Be careful who you listen to. If you ask a question about plumbing and you get an answer from a surgeon, does that mean the answer you get is valid? You need to take in and qualify the advice you're given, solicited (asked for) or otherwise, and understand how it applies to you. For example, in help channels, new players will often have questions about mining, an activity that is readily available to do, and one that provides a steady income stream, and often they will get the response of "mining is terrible" or "don't mine". Is this true? Is mining really bad? Well, it is for the person who offered up that response. That doesn't mean it has to apply to you. If you get a response like that to something that you're interested in doing, set that response aside and get your advice from those that do the activity you're interested in and especially those that love to. And don't be surprised if you get responses to your questions that result in "it depends", especially those questions where you may ask "what is the best...." This is because in EVE Online there are so many variables that there really is no "best" and it's really all determinate on the specifics of a situation or activity, and what your character is capable of given their skills and other parameters. What's best for one player or pilot isn't necessarily the best for you. The more detail and specifics you can provide in any question you may have can help get you to a better answer. Don't worry if you don't what those details should be. Helpful pilots will ask you further questions first in order to get you an answer that will best help you.

It's your game, play it as you want. Ultimately there is no right or wrong way to play. Do what you want to do. As I said in the third paragraph, you want to avoid comparing how other games should be played and progress to that of how it can and does happen in EVE Online. Here you get to set your own course, chart your own way. You'll have access to any and all the information and resources you could possibly want. Don't take those for granted. If you're in a player corp, such as EVE University I strongly recommend you take advantage of everything that's offered. Get on the voice comms. I know that some people can be very shy of that, and it's okay. Take the time to do a little research, especially if you're given links or other media to review. This is just so that you have the information so that you can determine what is best for you. Some players advocate maximizing your "ISK per hour", whereas others will suggest not to worry about squeezing every last possible ISK out of what you do, but to relax and enjoy what you're doing. Neither view is right or wrong. It's your view that counts. Some say that the ore (and subsequent minerals if you refine it) you mine yourself isn't free. Some say that if you didn't spend ISK to get it, then it is free. Again, neither opinion is right or wrong. I, myself, am not interested in Incursions (a form of higher end PvE similar to "raids" in other games), but that doesn't mean they aren't something you shouldn't want to do. There isn't one play style that's invalid. You want to be a scammer? Scam away. You want to be a lowsec pirate? Pirate away. If you want to be a suicide ganker, gank away. You want to command an industrial empire? Then embark on that journey. It's your game, your reward.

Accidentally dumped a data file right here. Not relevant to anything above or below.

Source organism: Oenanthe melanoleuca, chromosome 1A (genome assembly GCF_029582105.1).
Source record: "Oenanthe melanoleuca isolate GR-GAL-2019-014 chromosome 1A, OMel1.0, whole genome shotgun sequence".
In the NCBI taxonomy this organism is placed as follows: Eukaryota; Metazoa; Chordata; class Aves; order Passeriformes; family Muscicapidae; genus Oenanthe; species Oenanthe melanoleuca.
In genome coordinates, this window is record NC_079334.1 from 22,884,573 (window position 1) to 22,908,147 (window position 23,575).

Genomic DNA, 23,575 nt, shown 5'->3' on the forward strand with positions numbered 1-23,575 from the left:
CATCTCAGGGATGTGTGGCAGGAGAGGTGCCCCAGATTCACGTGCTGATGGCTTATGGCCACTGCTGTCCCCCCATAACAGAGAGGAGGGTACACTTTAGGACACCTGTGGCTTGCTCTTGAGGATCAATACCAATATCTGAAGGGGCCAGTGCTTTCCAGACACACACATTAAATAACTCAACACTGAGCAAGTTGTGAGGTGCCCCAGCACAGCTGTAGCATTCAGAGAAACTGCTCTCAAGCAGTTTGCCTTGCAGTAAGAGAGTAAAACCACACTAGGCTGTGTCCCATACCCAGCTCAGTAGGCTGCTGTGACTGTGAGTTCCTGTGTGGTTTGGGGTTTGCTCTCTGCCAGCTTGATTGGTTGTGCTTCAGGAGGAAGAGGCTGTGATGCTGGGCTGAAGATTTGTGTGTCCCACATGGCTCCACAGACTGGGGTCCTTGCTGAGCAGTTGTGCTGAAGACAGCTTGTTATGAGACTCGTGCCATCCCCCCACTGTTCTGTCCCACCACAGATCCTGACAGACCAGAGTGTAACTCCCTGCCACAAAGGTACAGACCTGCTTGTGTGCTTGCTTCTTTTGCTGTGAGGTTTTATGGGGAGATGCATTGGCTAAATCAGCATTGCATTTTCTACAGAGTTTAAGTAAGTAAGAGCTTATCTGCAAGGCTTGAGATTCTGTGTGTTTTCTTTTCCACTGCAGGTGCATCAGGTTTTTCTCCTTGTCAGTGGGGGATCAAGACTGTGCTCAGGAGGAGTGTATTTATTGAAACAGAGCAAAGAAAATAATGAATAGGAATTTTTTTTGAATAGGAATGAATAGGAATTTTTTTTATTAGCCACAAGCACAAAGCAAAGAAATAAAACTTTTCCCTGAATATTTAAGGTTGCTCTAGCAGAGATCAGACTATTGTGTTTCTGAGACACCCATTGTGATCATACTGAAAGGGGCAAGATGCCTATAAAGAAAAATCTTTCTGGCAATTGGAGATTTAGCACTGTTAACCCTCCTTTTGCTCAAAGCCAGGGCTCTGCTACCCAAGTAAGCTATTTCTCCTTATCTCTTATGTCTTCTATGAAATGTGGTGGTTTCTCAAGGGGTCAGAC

New!! Alpha Clones, a.k.a. Free-to-Play. Check out my write-up and link here further in this thread: Alpha Clone state accounts.

Finally, I'd like to leave you with some links to various resources that are very helpful to new players. Check them out and enjoy. I hope you find them useful to your journey into EVE Online.
  • EVE New Citizens Q&A - the official EVE Online forums meant for new players including those on trial accounts.
  • EVE University's wiki - a well maintained and useful resource for many aspects of EVE Online. Often considered to be one of the best wikis available for the game. Don't be shy, go ahead and use the "search" feature.
  • Opportunities and Career Agents - a briefing for new players and how the New Player Experience (NPE) works.
  • EVE Online Flight Academy - CCP's video channel of quick tutorial videos that are also available in-game via the Help (F12) window, on the Tutorial Video tab. They are also shareable in-game from that window.